Dim Sum—small portions of Chinese food in small steamer baskets—is new to me. What I discovered, upon trying it out at Ping Pong for brunch, is that dim sum is more of an experience than a meal. You get to play with your food and sample a zillion different odd little dumplings.
According to those in the know, all the good dim sum spots are in Maryland and Virginia. But this all changed with the recent opening of Ping Pong, a trendy dim sum spot in Chinatown. So, when Ping Pong invited us to check out their menu in anticipation of their official brunch launch, we were excited. (Full disclosure: This brunch was their treat.)
The dining excitement began with the extensive tea selection. I decided immediately on the raspberry and black pepper bubble tea—a jasmine iced tea with raspberry puree, black pepper, and tapioca pearls ($3.50). Unfortunately for beau, he ordered three teas, (lemongrass, lychee and ginger, and green tea) and each time the waitress went to place the order and she came back to report they were out of that particular tea. Finally, he found success with the pear and kumquat iced tea and was able to quench his thirst. Truthfully, I found it very awkward and rather humorous. The teas, by the way, were sweet, flavorful deliciousness—like nothing I’ve ever experienced.
Ping Pong has set brunch sampling menus, so we ordered the seafood lunch ($15) for me and the dumpling fix ($18) for beau. They each began with two baked vegetable puffs, with a delicious dipping sauce. The puffs were my favorite. Then, they bring out a basket filled with steamed dumplings of all different flavors (six for the seafood lunch and seven for the dumpling fix) along with “sticky rice” wrapped in a lotus leaf. The sticky rice was, in fact, sticky, and delicious—with fresh vegetables and seasoned with garlic. It’s a moist, flavorful version of fried rice—and much better.
The various dumplings—chive, coriander, scallop, seafood—had distinct, unique flavors (and colors). Beau found the “slimy” consistency that is typical of steamed dumplings rather odd, but I really liked the dumplings (hey, steamed is healthier!). The fillings were all excellent—and it was great to try six different flavors.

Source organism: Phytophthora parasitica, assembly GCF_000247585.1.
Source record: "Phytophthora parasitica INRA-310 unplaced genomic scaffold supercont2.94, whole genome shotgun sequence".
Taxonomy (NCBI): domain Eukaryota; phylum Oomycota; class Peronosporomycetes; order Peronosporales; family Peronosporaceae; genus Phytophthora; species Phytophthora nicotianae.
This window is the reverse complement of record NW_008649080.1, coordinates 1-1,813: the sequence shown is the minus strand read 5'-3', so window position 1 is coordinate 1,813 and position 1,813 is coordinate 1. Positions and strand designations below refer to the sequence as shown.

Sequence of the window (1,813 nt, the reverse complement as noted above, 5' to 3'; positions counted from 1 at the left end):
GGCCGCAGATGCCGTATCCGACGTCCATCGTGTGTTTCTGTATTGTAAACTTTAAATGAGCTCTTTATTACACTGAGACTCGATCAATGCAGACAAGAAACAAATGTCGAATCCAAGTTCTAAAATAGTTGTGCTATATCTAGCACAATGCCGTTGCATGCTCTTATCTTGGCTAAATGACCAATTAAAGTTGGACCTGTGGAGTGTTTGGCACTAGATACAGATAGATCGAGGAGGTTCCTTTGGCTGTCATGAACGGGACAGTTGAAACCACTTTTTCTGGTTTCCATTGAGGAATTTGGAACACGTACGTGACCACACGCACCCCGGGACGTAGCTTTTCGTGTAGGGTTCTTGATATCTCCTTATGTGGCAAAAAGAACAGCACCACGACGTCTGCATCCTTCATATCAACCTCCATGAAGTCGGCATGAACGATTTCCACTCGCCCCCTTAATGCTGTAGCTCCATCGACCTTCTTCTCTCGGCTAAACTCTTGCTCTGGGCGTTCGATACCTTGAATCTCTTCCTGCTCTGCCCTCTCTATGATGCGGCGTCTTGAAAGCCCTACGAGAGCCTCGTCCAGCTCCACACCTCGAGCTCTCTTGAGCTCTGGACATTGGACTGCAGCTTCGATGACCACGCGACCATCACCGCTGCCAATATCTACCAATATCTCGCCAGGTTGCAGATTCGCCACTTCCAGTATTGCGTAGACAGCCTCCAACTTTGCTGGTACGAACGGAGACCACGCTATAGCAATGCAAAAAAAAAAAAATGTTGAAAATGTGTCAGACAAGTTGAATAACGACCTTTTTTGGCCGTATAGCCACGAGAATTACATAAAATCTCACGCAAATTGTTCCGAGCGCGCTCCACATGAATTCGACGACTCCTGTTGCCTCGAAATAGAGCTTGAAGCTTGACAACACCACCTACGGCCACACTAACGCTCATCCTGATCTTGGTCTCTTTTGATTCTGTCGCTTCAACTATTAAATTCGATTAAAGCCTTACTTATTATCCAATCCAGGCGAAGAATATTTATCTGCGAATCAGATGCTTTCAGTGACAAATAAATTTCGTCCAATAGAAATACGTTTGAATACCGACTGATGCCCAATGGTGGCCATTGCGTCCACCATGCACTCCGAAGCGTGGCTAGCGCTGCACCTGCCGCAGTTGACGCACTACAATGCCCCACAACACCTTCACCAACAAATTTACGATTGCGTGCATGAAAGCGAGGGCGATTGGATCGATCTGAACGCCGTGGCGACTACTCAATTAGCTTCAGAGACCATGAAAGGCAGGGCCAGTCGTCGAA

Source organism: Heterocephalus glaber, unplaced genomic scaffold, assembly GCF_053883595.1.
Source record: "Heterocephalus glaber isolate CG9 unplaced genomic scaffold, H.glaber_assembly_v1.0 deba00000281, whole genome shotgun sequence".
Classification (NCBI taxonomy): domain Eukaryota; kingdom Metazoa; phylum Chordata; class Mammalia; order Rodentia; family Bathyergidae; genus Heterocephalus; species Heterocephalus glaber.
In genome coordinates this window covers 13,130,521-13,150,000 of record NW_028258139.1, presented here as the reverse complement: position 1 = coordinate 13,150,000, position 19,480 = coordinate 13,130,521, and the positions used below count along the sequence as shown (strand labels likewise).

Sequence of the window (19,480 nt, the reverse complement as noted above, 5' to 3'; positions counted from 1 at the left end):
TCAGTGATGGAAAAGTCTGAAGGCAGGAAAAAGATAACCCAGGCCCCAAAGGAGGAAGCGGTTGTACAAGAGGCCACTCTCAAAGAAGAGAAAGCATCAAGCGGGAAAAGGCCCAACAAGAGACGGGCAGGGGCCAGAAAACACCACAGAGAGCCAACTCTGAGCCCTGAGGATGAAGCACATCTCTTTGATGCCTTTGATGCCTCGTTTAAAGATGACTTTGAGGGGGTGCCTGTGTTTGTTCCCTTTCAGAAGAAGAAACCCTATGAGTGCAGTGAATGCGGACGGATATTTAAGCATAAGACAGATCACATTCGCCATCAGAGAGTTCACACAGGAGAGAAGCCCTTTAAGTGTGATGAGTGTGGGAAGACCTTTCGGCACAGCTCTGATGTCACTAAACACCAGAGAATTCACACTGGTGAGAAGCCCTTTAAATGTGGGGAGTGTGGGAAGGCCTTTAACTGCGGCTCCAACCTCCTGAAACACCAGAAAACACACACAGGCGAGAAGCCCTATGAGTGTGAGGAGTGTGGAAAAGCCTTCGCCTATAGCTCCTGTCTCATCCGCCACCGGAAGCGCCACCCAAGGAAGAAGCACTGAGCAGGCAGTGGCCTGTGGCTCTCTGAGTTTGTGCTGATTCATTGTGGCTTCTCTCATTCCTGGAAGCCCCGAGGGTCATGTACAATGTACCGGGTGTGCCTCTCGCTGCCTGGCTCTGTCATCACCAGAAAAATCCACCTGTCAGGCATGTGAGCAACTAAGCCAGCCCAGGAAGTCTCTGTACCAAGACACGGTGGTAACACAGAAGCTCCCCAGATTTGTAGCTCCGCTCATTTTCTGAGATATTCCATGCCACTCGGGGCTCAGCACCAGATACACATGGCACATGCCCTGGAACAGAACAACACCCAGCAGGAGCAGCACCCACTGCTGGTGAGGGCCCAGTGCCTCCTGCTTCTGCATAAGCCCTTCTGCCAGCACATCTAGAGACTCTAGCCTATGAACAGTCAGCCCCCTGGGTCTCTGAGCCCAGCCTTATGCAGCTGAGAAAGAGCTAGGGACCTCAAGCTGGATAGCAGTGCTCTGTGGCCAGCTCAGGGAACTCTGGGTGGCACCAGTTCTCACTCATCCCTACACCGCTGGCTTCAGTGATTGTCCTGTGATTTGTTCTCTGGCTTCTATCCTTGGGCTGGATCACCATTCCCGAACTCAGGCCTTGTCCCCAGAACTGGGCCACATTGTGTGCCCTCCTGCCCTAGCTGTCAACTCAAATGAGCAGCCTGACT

The set menu finishes with fried dishes (nom). For the seafood lunch: a crispy prawn ball (looks like a friend sea anemone!), prawn toast (to-die-for!) and a vegetarian spring roll (delicious!). And two duck spring rolls for the dumpling fix.
Of course, I ordered dessert, but less out of desire and more out of sheer curiosity of what a dessert dumpling tastes like. Asian restaurants aren’t exactly known for their desserts. (Though, Sei, my fave sushi spot, has amazing orange miso bread pudding). So, I decided on the Valrhona chocolate bun—a fluffy white bun filled with dark chocolate. The mushy, bland bun was totally bizarre, and difficult to describe. Though it came warm, it was too weird to be satisfying. If you must have dessert at Ping Pong (or another Asian restaurant) I’d suggest a safe bet like sorbet or fruit.
Other thoughts on Ping Pong: It’s affordable. Our waitress was super friendly and attentive. The food came quickly. The sleek, dark wooden decor, hip ambiance, and awesome cocktail menu make it a great spot for drinks and apps with the girls (or guys) before a night on the town.
The Bitches say: A-, dim sum and bubble teas are yummy and fun! More for lunch or dinner and drinks than for brunch—and skip the dessert buns. But, excited to see what they come up with after they launch their official brunch, which will include bottomless mimosas and bellinis!
Ping Pong Dim Sum
900 7th St. N.W.